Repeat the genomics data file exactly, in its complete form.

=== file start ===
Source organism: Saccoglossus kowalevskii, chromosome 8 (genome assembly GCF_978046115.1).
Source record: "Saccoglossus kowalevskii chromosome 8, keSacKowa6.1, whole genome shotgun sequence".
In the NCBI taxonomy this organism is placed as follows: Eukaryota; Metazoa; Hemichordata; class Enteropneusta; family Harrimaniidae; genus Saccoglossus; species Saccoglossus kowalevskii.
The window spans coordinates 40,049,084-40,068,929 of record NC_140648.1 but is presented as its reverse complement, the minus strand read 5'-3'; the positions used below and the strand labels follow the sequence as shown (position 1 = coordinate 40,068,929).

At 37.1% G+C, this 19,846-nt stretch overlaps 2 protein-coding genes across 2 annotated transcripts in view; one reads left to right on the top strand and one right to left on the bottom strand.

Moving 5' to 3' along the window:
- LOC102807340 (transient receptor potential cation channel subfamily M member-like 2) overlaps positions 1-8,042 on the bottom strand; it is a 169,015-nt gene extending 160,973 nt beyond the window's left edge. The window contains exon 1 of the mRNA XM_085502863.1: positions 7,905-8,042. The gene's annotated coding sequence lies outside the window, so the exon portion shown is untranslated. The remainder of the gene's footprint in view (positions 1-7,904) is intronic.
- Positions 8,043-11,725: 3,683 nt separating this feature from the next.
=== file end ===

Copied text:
Source organism: Saccoglossus kowalevskii, chromosome 8 (genome assembly GCF_978046115.1).
Source record: "Saccoglossus kowalevskii chromosome 8, keSacKowa6.1, whole genome shotgun sequence".
In the NCBI taxonomy this organism is placed as follows: Eukaryota; Metazoa; Hemichordata; class Enteropneusta; family Harrimaniidae; genus Saccoglossus; species Saccoglossus kowalevskii.
The window spans coordinates 40,049,084-40,068,929 of record NC_140648.1 but is presented as its reverse complement, the minus strand read 5'-3'; the positions used below and the strand labels follow the sequence as shown (position 1 = coordinate 40,068,929).

At 37.1% G+C, this 19,846-nt stretch overlaps 2 protein-coding genes across 2 annotated transcripts in view; one reads left to right on the top strand and one right to left on the bottom strand.

Moving 5' to 3' along the window:
- LOC102807340 (transient receptor potential cation channel subfamily M member-like 2) overlaps positions 1-8,042 on the bottom strand; it is a 169,015-nt gene extending 160,973 nt beyond the window's left edge. The window contains exon 1 of the mRNA XM_085502863.1: positions 7,905-8,042. The gene's annotated coding sequence lies outside the window, so the exon portion shown is untranslated. The remainder of the gene's footprint in view (positions 1-7,904) is intronic.
- Positions 8,043-11,725: 3,683 nt separating this feature from the next.